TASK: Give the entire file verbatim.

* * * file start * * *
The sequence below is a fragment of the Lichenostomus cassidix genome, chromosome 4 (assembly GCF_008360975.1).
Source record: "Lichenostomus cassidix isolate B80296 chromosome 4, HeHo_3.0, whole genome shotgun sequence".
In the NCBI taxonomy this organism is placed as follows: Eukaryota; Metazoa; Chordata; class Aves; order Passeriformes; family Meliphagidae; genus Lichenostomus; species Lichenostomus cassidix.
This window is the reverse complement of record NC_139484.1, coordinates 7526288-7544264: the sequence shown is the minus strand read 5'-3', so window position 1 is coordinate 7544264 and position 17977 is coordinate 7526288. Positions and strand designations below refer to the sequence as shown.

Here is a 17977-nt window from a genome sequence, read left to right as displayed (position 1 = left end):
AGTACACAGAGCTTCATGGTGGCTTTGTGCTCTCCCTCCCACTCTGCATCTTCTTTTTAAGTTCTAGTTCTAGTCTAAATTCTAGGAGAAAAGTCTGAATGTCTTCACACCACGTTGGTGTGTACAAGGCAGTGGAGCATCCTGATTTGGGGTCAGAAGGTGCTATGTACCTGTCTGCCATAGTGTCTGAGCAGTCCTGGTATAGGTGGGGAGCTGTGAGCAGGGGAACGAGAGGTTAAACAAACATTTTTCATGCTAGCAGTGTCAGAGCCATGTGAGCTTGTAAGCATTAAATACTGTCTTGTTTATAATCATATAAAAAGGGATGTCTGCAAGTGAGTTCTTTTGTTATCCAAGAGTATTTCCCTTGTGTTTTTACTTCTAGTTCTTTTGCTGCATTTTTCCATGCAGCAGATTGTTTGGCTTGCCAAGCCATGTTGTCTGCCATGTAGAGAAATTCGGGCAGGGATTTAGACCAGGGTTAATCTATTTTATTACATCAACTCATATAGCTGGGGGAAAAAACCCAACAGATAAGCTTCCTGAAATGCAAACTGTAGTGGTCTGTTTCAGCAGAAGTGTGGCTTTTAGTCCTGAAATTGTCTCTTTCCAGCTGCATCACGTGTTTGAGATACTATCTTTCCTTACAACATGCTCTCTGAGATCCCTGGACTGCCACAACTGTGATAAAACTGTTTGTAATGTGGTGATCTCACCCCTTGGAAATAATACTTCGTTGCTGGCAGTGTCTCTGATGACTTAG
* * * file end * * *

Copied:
The sequence below is a fragment of the Lichenostomus cassidix genome, chromosome 4 (assembly GCF_008360975.1).
Source record: "Lichenostomus cassidix isolate B80296 chromosome 4, HeHo_3.0, whole genome shotgun sequence".
In the NCBI taxonomy this organism is placed as follows: Eukaryota; Metazoa; Chordata; class Aves; order Passeriformes; family Meliphagidae; genus Lichenostomus; species Lichenostomus cassidix.
This window is the reverse complement of record NC_139484.1, coordinates 7526288-7544264: the sequence shown is the minus strand read 5'-3', so window position 1 is coordinate 7544264 and position 17977 is coordinate 7526288. Positions and strand designations below refer to the sequence as shown.

Here is a 17977-nt window from a genome sequence, read left to right as displayed (position 1 = left end):
AGTACACAGAGCTTCATGGTGGCTTTGTGCTCTCCCTCCCACTCTGCATCTTCTTTTTAAGTTCTAGTTCTAGTCTAAATTCTAGGAGAAAAGTCTGAATGTCTTCACACCACGTTGGTGTGTACAAGGCAGTGGAGCATCCTGATTTGGGGTCAGAAGGTGCTATGTACCTGTCTGCCATAGTGTCTGAGCAGTCCTGGTATAGGTGGGGAGCTGTGAGCAGGGGAACGAGAGGTTAAACAAACATTTTTCATGCTAGCAGTGTCAGAGCCATGTGAGCTTGTAAGCATTAAATACTGTCTTGTTTATAATCATATAAAAAGGGATGTCTGCAAGTGAGTTCTTTTGTTATCCAAGAGTATTTCCCTTGTGTTTTTACTTCTAGTTCTTTTGCTGCATTTTTCCATGCAGCAGATTGTTTGGCTTGCCAAGCCATGTTGTCTGCCATGTAGAGAAATTCGGGCAGGGATTTAGACCAGGGTTAATCTATTTTATTACATCAACTCATATAGCTGGGGGAAAAAACCCAACAGATAAGCTTCCTGAAATGCAAACTGTAGTGGTCTGTTTCAGCAGAAGTGTGGCTTTTAGTCCTGAAATTGTCTCTTTCCAGCTGCATCACGTGTTTGAGATACTATCTTTCCTTACAACATGCTCTCTGAGATCCCTGGACTGCCACAACTGTGATAAAACTGTTTGTAATGTGGTGATCTCACCCCTTGGAAATAATACTTCGTTGCTGGCAGTGTCTCTGATGACTTAG